A view of Doan Mountain from the top of Slieve Bearnagh. The Mourne mountain are claimed to be the only mountains that actually meet the sea and you can just see the Irish sea on the left hand side of the image.
Northern Ireland has a remarkable weather system. Torrential rain twenty miles from the mountain and I was concocting a range of excuses why we shouldn't venture out. One of the wettest days in August turned out to be a stunning afternoon on the mountains.
Slieve Bearnagh in Northern Ireland's Mourne mountains is one of my favourite hikes and climbs. Northern Ireland's fourth highest mountain, Slieve Bearnagh's summit is crowned by a number of rocky tors and the famous Mourne Wall crosses along the summit from east to west.
The annual New Year's morning hike to the top of Slieve Donard meant a very rise. Now in its eleventh year the trek from Donard Car Park to the pinnacle of Northern Ireland's largest mountain saw a larger number on the slopes, due predominantly to the milder weather.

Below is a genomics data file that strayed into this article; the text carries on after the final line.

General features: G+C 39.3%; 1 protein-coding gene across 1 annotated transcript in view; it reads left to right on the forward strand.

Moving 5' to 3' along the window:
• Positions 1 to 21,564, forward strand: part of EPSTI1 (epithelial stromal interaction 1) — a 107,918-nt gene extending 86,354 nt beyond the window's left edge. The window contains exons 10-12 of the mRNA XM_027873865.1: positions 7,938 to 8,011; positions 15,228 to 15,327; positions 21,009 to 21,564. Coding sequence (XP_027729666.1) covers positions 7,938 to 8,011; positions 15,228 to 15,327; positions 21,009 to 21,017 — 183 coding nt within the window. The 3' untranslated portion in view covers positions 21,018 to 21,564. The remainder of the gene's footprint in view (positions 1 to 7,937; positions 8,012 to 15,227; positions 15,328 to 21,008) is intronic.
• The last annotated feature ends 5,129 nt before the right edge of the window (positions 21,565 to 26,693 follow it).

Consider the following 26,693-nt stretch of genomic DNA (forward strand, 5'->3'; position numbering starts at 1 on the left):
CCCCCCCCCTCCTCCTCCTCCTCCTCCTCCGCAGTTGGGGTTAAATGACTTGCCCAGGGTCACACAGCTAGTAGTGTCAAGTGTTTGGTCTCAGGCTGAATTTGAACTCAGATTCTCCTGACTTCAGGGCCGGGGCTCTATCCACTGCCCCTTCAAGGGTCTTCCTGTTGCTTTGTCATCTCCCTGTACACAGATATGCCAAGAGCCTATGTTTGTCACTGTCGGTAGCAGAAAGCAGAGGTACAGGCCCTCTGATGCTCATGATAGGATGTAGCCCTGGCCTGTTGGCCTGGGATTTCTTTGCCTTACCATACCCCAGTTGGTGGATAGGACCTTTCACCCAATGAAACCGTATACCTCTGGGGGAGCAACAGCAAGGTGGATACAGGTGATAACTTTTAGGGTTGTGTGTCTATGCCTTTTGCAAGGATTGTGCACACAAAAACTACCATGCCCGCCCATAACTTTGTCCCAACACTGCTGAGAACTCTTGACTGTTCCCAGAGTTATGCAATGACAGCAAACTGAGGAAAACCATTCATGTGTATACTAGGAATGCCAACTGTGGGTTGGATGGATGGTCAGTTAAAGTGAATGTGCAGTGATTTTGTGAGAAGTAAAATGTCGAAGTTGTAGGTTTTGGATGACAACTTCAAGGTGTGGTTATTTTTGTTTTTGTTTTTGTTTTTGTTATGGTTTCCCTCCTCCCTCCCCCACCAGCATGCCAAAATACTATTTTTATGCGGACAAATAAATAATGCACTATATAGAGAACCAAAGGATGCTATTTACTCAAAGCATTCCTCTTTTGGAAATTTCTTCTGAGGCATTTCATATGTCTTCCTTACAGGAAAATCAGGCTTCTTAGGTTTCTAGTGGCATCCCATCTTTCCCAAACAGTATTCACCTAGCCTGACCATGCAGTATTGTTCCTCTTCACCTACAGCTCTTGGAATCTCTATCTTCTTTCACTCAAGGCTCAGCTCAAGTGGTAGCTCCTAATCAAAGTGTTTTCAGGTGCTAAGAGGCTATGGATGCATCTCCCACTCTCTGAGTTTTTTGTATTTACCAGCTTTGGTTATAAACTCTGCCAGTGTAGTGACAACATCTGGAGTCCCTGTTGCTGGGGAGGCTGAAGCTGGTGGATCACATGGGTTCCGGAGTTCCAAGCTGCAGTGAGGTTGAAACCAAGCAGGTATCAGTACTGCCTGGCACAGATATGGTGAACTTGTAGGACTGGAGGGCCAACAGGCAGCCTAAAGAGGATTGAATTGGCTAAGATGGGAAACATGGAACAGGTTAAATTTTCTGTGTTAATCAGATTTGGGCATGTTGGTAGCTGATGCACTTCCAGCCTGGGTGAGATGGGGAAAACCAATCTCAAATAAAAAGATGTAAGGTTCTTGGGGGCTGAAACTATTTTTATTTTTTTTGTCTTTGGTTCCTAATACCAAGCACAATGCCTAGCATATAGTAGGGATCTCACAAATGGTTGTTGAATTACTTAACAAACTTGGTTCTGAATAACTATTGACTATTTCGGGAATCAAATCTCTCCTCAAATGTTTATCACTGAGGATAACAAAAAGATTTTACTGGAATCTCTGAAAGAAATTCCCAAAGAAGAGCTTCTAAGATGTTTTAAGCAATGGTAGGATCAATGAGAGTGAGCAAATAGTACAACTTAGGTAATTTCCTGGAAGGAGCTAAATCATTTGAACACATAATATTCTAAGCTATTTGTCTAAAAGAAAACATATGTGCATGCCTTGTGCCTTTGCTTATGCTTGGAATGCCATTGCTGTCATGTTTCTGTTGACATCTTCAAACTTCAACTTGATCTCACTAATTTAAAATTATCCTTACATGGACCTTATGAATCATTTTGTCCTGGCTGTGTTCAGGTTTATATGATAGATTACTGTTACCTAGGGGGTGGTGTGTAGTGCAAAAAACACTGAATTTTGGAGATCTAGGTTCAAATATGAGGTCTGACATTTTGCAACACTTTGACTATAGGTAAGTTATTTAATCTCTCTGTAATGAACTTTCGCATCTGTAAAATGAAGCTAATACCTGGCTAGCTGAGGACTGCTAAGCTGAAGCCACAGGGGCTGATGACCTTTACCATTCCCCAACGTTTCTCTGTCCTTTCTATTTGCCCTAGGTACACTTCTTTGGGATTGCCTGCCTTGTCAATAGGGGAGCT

Photographs of Northern Ireland's Giant's Causeway, a World Heritage Site situated just outside the town of Bushmills in County Antrim made famous by the Irish whiskey. All photographs Fujifilm X-T2 with the 16mm f/1.4 lens.
Doan Mountain in the heart of the central Mournes sees a hike through some pretty soft ground so it can be messy at times but the views are definitely worth it. The total walk is about 7km and an elevation of just under 600m.
Hen Mountain is situated in the western Mournes and peaks at approximately 350m above sea level. The three birds, (Hen, Cock and Pigeon rock), is a popular day walk with a total walking distance of around 6 miles.
A few days off meant a trip into the Mournes and the 11km loop to the top of Slieve Binnian. It really is a great little hike with stunning views of the mountains taking in both Ben Crom reservoir and the Blue Lough.
Nothing beats a 6 hour adventure into the Mourne Mountains on a bright winter's day with the Fujifilm X-Pro2. We started with an early meet at Trassey Track and made our way up to Hare's Gap.